Conformity or independence - only about one third of the trials where the majority unanimously gave the wrong answer, produced a conforming response. In other words in two thirds of these trials that PPTs resolutely stuck to thier original opinion despite being faced by an overwhelming majority expressing a different view. Ash believed that rather than showing human beings as overly comformist, his study demonstrated a commendable tendency to stick to what we believe thus showing independent behaviour.
Culture and conformity: meta analysis - Smith and
There are important cultural differences in in conformity therefore we might expect different results dependent on the culture in which the study is done. It has long been held that conformity us to a degree a product of cultural conditions.
Smith and Bond analysed conformity studies carried out between 1952 and 1994 that had used the same procedures as Ash's original study. This results in a total of 133 studies carried out in 17 countries. Some countries (UK) were classified as individualist and other (Japan) as collectivist. For the second part of the analysis which was to investigate changes in conformity over time only studies carried out in the US were used.
Findings - collectivist countries showed higher levels of conformity than individualist countries. The impact of the cultural variables on conformity levels was greater than any other variable such as gender. Levels of conformity in the US had declined steadily since Ash's study, with the date of study negatively correlated with the level of conformity found in the study. It was consistent with the findings of Ash but conformity was significantly higher with a larger majority size, a greater proportion of femal PPTs and more ambiguous stimuli.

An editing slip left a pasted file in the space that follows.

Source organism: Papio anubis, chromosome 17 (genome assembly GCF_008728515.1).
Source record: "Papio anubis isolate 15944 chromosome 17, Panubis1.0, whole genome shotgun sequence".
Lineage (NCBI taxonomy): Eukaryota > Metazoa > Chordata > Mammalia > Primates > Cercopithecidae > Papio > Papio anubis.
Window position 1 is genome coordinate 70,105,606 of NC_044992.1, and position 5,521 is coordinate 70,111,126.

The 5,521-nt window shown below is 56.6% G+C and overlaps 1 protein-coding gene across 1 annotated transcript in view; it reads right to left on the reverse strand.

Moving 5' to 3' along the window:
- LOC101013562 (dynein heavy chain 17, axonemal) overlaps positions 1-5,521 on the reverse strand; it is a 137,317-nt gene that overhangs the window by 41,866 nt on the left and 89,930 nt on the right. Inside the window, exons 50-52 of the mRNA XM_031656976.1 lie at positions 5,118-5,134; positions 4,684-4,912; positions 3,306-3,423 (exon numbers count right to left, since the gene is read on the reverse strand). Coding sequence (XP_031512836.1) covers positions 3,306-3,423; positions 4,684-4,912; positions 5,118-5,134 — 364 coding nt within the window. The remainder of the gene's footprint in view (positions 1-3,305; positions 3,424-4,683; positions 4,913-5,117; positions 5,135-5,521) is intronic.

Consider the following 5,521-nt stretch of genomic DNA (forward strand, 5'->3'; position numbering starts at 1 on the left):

Limitations of analysis
1) cultures are not homogenous and difference between individualist and collectivist values within different cultures have been established in other research. Drawing conclusions based on difference between cultures may therefore be an oversimplification.
2) in cross-cultural comparison, there is a problems of cultural differences in the meaningfulness of the materials used. It is possible that the task was more meaningful for one culture than the other, and that it was these differences rather than differences in conformity that were being measured.
Why people conform
Normative social influence =is the result of wanting to be liked and be a part of a group by following social norms. Humans are social species and have a fundamental need for social companionship and a fear of rejection. It is this that forms the basis for normative social influence.
Bullying: Garandeau and Cillessen, have shown how groups with low quality of interpersonal friendships may be manipulated by a skilful bully so that victimisation of another child provides the group with a common goal, creating pressure on all group members to comply.